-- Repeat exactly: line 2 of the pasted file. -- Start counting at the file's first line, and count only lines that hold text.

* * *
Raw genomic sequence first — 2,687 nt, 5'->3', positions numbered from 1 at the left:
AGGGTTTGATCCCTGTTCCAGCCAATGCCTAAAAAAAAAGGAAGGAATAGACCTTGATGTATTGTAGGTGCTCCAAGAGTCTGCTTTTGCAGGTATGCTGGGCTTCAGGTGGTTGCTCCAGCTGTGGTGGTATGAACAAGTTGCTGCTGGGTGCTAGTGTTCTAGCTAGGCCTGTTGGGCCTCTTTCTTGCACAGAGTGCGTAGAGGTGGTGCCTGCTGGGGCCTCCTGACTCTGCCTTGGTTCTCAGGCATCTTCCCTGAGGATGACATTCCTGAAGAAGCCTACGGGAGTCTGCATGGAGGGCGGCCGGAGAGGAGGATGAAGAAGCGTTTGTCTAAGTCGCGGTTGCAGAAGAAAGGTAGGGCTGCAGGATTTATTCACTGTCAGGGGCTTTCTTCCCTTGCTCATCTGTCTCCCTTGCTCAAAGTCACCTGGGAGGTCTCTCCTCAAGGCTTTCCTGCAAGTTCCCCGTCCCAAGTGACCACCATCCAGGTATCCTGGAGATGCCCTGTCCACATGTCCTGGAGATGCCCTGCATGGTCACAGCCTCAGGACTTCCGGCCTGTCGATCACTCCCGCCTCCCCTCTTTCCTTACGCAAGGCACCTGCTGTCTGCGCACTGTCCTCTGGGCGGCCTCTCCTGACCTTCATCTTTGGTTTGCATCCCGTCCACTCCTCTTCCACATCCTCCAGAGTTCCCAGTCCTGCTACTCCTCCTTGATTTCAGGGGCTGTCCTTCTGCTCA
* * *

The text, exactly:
AGGGTTTGATCCCTGTTCCAGCCAATGCCTAAAAAAAAAGGAAGGAATAGACCTTGATGTATTGTAGGTGCTCCAAGAGTCTGCTTTTGCAGGTATGCTGGGCTTCAGGTGGTTGCTCCAGCTGTGGTGGTATGAACAAGTTGCTGCTGGGTGCTAGTGTTCTAGCTAGGCCTGTTGGGCCTCTTTCTTGCACAGAGTGCGTAGAGGTGGTGCCTGCTGGGGCCTCCTGACTCTGCCTTGGTTCTCAGGCATCTTCCCTGAGGATGACATTCCTGAAGAAGCCTACGGGAGTCTGCATGGAGGGCGGCCGGAGAGGAGGATGAAGAAGCGTTTGTCTAAGTCGCGGTTGCAGAAGAAAGGTAGGGCTGCAGGATTTATTCACTGTCAGGGGCTTTCTTCCCTTGCTCATCTGTCTCCCTTGCTCAAAGTCACCTGGGAGGTCTCTCCTCAAGGCTTTCCTGCAAGTTCCCCGTCCCAAGTGACCACCATCCAGGTATCCTGGAGATGCCCTGTCCACATGTCCTGGAGATGCCCTGCATGGTCACAGCCTCAGGACTTCCGGCCTGTCGATCACTCCCGCCTCCCCTCTTTCCTTACGCAAGGCACCTGCTGTCTGCGCACTGTCCTCTGGGCGGCCTCTCCTGACCTTCATCTTTGGTTTGCATCCCGTCCACTCCTCTTCCACATCCTCCAGAGTTCCCAGTCCTGCTACTCCTCCTTGATTTCAGGGGCTGTCCTTCTGCTCA